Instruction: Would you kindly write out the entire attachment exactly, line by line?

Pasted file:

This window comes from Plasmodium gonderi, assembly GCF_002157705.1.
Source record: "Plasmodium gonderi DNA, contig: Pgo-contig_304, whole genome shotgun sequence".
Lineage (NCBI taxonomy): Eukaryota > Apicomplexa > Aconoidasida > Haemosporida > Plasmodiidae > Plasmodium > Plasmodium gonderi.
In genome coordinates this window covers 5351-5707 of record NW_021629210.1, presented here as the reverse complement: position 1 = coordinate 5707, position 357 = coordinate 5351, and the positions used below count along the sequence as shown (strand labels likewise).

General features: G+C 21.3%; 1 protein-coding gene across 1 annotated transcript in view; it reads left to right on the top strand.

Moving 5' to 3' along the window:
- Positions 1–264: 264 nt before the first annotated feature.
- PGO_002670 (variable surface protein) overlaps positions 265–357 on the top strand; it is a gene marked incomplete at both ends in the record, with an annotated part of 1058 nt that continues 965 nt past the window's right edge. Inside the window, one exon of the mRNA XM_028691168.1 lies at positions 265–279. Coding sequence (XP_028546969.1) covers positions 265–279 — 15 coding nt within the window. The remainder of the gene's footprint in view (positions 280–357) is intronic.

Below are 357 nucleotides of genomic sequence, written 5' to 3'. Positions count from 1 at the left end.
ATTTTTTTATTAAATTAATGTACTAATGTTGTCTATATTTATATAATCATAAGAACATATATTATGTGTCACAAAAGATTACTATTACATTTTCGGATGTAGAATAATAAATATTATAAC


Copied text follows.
This window comes from Plasmodium gonderi, assembly GCF_002157705.1.
Source record: "Plasmodium gonderi DNA, contig: Pgo-contig_304, whole genome shotgun sequence".
Lineage (NCBI taxonomy): Eukaryota > Apicomplexa > Aconoidasida > Haemosporida > Plasmodiidae > Plasmodium > Plasmodium gonderi.
In genome coordinates this window covers 5351-5707 of record NW_021629210.1, presented here as the reverse complement: position 1 = coordinate 5707, position 357 = coordinate 5351, and the positions used below count along the sequence as shown (strand labels likewise).

General features: G+C 21.3%; 1 protein-coding gene across 1 annotated transcript in view; it reads left to right on the top strand.

Moving 5' to 3' along the window:
- Positions 1–264: 264 nt before the first annotated feature.
- PGO_002670 (variable surface protein) overlaps positions 265–357 on the top strand; it is a gene marked incomplete at both ends in the record, with an annotated part of 1058 nt that continues 965 nt past the window's right edge. Inside the window, one exon of the mRNA XM_028691168.1 lies at positions 265–279. Coding sequence (XP_028546969.1) covers positions 265–279 — 15 coding nt within the window. The remainder of the gene's footprint in view (positions 280–357) is intronic.

Below are 357 nucleotides of genomic sequence, written 5' to 3'. Positions count from 1 at the left end.
ATTTTTTTATTAAATTAATGTACTAATGTTGTCTATATTTATATAATCATAAGAACATATATTATGTGTCACAAAAGATTACTATTACATTTTCGGATGTAGAATAATAAATATTATAAC